Action: Provide nesting material for wild birds
Key messagesRead our guidance on Key messages before continuing
- A replicated study in the UK found that songbirds used feathers provided at a very low rate and nest construction did not appear to be resource limited.
- A replicated, controlled study from Australia found that four species of egrets used supplementary nesting material provided, preferentially taking material from raised platforms over water compared to plots on dry land.
In some habitats nesting sites may be abundant, but material to create or line nests may be lacking. In these situations, conservationists may wish to provide this material.
Supporting evidence from individual studies
A replicated, controlled study from September-January in 1989-1990 in 6 experimental and 3 control plots in a wetland in New South Wales, Australia (Baxter 1996) found that four species of egret (great white egret Ardea alba, intermediate egret A. intermedia, little egret Egretta garzetta and cattle egret A. ibis) collected supplementary nest material preferentially from raised platforms over water than from plots on dry land. At all locations over nineteen weeks there was a strong preference for material presented on platforms compared with that presented in supplementation plots (80% compared < 20% of supplementary sticks respectively). The author suggests that nest material supplementation may reduce tree defoliation and lead to enhanced breeding success through fewer eggs and chicks falling out and greater thermal insulation. Sticks (0.3-2 cm diameter, 15-40 cm in length) were provided weekly on 2 x 1.3 m platforms over water and 2 m2 plots on dry land. Control plots (2 m2, 5-15 m away from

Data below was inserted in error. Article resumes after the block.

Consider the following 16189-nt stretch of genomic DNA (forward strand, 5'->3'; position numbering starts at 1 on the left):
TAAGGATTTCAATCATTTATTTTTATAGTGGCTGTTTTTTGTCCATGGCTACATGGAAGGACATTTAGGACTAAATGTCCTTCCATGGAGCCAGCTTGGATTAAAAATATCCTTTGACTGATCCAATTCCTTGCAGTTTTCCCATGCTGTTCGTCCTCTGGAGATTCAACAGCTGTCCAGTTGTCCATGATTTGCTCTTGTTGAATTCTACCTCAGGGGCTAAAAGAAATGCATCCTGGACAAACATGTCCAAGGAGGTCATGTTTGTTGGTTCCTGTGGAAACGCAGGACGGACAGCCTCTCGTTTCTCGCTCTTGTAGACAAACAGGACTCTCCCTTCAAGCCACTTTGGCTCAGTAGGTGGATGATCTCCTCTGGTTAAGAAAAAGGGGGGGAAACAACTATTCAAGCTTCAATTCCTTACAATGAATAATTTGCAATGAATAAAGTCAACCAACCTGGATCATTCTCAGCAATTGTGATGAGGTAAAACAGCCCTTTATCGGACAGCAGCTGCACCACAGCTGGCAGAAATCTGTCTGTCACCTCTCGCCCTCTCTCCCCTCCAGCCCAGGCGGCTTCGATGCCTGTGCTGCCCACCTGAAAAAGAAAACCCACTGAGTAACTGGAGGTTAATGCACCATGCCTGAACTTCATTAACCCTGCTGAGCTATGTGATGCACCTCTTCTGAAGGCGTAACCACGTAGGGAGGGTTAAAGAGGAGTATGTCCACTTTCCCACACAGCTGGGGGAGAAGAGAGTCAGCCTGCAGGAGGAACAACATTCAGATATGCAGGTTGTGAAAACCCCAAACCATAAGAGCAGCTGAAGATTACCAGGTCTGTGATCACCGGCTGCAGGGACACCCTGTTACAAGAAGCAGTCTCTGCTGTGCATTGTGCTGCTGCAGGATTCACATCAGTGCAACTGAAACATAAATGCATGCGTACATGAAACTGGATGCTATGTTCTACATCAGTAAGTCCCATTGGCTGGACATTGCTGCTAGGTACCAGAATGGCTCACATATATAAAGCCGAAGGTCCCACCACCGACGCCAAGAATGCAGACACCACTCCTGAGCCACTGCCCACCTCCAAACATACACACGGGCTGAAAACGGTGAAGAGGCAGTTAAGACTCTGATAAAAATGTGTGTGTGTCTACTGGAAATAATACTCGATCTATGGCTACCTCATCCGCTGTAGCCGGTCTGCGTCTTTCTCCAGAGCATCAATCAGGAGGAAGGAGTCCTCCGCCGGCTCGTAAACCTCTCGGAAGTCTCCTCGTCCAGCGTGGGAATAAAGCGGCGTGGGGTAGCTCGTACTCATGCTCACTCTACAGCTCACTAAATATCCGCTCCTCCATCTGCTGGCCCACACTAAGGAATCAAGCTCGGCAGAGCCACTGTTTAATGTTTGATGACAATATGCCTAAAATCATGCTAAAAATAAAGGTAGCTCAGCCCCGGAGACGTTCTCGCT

A replicated study from March-July in 1995-1997 in a mixed woodland area containing 20 experimental plots near Glasgow, Scotland (Hansell & Ruxton 2002) found that songbird species used supplementary feathers at very low rates and that nest construction is not resource limited. The mean feather loss per week from experimental plots was 14.4% and only in one week (mid-May) of the study did it rise above 40%. The proportion of marked feathers recovered from nests was 2.8%. A total of 41 nests (from 10 different songbird species) were found. Plots contained 50 marked (unique 2 mm diameter waterproof paint spot/site) feathers (30-50 mm contour feathers from wood pigeons Columba palumbus) placed directly on the ground each week.